In sum, the court's judgment awarded Dr. Ross some $70,000, together with his costs. Both parties now challenge this judgment on appeal. For the reasons set forth below we affirm the trial court's judgment.

We first take up Dr. Ingber's contentions concerning the court's conclusions that he breached the parties' agreements. The trial court found that Dr. Ingber materially breached Dr. Ross' employment contract by denying him a "full voice in management" which was required by the contract. (Plaintiff's exhibit 2, paragraph 10.) Dr. Ingber argues that the trial court incorrectly interpreted that provision of the contract, and that there is insufficient evidence to support the court's conclusion that he breached the provision.

According to Dr. Ingber, the trial court interpreted "full voice in management" to mean that the parties intended to share management of the corporation. He argues that the provision in the contract only conferred upon Dr. Ross, as a minority shareholder, a right of consultation. (Brief for appellant Dr. Ingber at 23.) Dr. Ingber cites the Webster's New Collegiate Dictionary definition of "voice" as a "wish, choice or opinion openly or formally expressed, or a right of expression".

In addition, he relies on Smith-Faris Company v. Jameson Memorial Hospital Association, 313 Pa. 254, 169 A. 233 (1933), a case construing a contract to determine whether a contractor was either an independent contractor or an agent of the owner. The contract in Smith-Faris provided that "in placing orders for materials and awarding of sub-contracts, the wishes of the Owner is to be respected, and in the employment of mechanics or help, Owner is to have a voice." Id. at 261, 169 A. at 236. The court found that the owner's voice was "not necessarily the voice of authority. It is quite likely to be only the voice of advice or counsel." Id. The Pennsylvania court noted that there was nothing in the contract expressly placing in the owner any authority to hire and fire in accompanying his "voice" and determined that this provision was not inconsistent with a conclusion that the other party to the contract was an independent contractor rather than an agent. Id. at 262, 169 A. at 236.

In marked contrast to the language at issue in Smith-Faris, the language in Dr. Ross' employment contract provided that "the corporation shall provide procedures in its by-laws and/or otherwise which will assure the Employee with a full voice in the management and conduct of the Corporation's *1262 business." (Plaintiff's exhibit 2, paragraph 10.) The reference to the provision of "procedures" indicates that, in contrast to the contract in Smith-Faris, the intent of the parties here was that Dr. Ross' right to a "voice" was the right to have management authority. Moreover, Dr. Ross was not an independent contractor, but a part owner of the corporation with a contractual right to purchase half of the shares. The provision of assuring him "a full voice in the management" protected his investment in the Professional Corporation.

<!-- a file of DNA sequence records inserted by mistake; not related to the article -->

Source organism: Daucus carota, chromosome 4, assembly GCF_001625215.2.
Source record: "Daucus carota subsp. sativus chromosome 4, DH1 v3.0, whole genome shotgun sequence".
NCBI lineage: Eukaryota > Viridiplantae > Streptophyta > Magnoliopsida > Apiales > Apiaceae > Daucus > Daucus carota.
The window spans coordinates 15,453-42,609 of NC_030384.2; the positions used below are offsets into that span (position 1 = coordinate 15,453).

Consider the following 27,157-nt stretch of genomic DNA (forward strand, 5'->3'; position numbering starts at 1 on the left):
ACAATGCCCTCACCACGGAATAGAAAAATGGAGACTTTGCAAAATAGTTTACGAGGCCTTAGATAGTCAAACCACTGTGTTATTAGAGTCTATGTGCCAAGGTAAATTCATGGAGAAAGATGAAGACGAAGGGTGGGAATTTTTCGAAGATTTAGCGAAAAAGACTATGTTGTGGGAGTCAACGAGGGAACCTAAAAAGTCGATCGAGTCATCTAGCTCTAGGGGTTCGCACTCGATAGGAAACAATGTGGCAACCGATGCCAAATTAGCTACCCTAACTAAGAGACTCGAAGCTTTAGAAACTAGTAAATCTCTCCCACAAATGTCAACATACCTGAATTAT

Thus, we agree with the trial court that the parties had agreed they would share management of the corporation. Sharing management by the contracting parties meant more than just the right of each to speak; it also meant the right of each to have impact on decisions for the corporation. The finding of fact by the trial judge that Dr. Ingber unilaterally made the decisions regarding the management of the corporation fully supports his conclusion that Dr. Ingber breached the "full voice" in management provision of the employment contract.

Dr. Ingber then argues that there is insufficient evidence to support the trial court's finding that Dr. Ross was denied a full voice in the management of the corporation. We do not agree. For example, Dr. Ingber's letter of December 3, 1980 (plaintiff's exhibit 6), both expressly and generally by its tone, indicates that it is Dr. Ingber who shall determine the policy of the corporation. In addition, in his letter to Dr. Ross on December 25, 1980 (Plaintiff's exhibit 7) he tells Dr. Ross that "as far as the new purchase price and interest rate for your buy in agreement, I am keeping with my proposal of last month." (Emphasis added.) The letter indicates that Dr. Ingber unilaterally "froze" the employment agreement as well as the buy in agreement and changed Dr. Ross' compensation formula. There is sufficient evidence, based on the testimony of the witnesses, that Dr. Ross had no say either in the setting of Dr. Ingber's salary and the salaries for non-shareholder employees of the practice, or in the hiring and firing of such employees; and, that Dr. Ingber treated the corporation as if it were his sole proprietorship, using corporate funds for a variety of personal expenditures. In our view, the evidence supports the trial court's finding that Dr. Ross was denied a full voice in the management of the corporation.[5]

Dr. Ingber also argues that the trial court erred in finding that he anticipatorily repudiated the Stock Purchase Agreement. He argues, based on Order of AHEPA v. Travel Consultants, Inc., 367 A.2d 119 (D.C.1976), "that the repudiating party must have communicated, by word or conduct, unequivocally and positively its intention not to perform." Id. at 125. Dr. Ingber maintains that the record does not support such a finding.